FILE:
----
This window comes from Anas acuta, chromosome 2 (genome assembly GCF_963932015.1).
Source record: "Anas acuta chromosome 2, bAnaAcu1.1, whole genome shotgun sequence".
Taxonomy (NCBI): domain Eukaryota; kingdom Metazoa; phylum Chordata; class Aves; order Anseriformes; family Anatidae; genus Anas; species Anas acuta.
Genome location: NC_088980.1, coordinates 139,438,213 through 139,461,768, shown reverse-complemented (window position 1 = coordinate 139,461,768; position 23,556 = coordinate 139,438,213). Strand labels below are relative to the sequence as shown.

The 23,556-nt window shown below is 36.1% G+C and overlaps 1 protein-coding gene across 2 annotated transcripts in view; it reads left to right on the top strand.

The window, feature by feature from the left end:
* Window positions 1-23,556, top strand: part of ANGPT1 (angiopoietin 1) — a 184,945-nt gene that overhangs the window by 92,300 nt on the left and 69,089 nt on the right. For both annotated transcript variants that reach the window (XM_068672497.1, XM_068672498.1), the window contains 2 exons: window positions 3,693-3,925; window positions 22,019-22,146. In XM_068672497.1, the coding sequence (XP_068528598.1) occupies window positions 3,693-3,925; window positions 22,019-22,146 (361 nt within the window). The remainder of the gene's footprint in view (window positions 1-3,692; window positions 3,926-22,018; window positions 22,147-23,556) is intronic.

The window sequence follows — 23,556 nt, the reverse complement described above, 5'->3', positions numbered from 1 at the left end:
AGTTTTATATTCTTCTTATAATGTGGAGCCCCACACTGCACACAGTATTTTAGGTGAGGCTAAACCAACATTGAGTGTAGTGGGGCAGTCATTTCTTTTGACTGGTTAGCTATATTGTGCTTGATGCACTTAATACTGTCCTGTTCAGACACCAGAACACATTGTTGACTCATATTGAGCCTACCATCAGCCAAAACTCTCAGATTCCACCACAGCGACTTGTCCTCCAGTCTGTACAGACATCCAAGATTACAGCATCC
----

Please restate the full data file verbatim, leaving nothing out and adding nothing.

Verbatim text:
This window comes from Anas acuta, chromosome 2 (genome assembly GCF_963932015.1).
Source record: "Anas acuta chromosome 2, bAnaAcu1.1, whole genome shotgun sequence".
Taxonomy (NCBI): domain Eukaryota; kingdom Metazoa; phylum Chordata; class Aves; order Anseriformes; family Anatidae; genus Anas; species Anas acuta.
Genome location: NC_088980.1, coordinates 139,438,213 through 139,461,768, shown reverse-complemented (window position 1 = coordinate 139,461,768; position 23,556 = coordinate 139,438,213). Strand labels below are relative to the sequence as shown.

The 23,556-nt window shown below is 36.1% G+C and overlaps 1 protein-coding gene across 2 annotated transcripts in view; it reads left to right on the top strand.

The window, feature by feature from the left end:
* Window positions 1-23,556, top strand: part of ANGPT1 (angiopoietin 1) — a 184,945-nt gene that overhangs the window by 92,300 nt on the left and 69,089 nt on the right. For both annotated transcript variants that reach the window (XM_068672497.1, XM_068672498.1), the window contains 2 exons: window positions 3,693-3,925; window positions 22,019-22,146. In XM_068672497.1, the coding sequence (XP_068528598.1) occupies window positions 3,693-3,925; window positions 22,019-22,146 (361 nt within the window). The remainder of the gene's footprint in view (window positions 1-3,692; window positions 3,926-22,018; window positions 22,147-23,556) is intronic.

The window sequence follows — 23,556 nt, the reverse complement described above, 5'->3', positions numbered from 1 at the left end:
AGTTTTATATTCTTCTTATAATGTGGAGCCCCACACTGCACACAGTATTTTAGGTGAGGCTAAACCAACATTGAGTGTAGTGGGGCAGTCATTTCTTTTGACTGGTTAGCTATATTGTGCTTGATGCACTTAATACTGTCCTGTTCAGACACCAGAACACATTGTTGACTCATATTGAGCCTACCATCAGCCAAAACTCTCAGATTCCACCACAGCGACTTGTCCTCCAGTCTGTACAGACATCCAAGATTACAGCATCC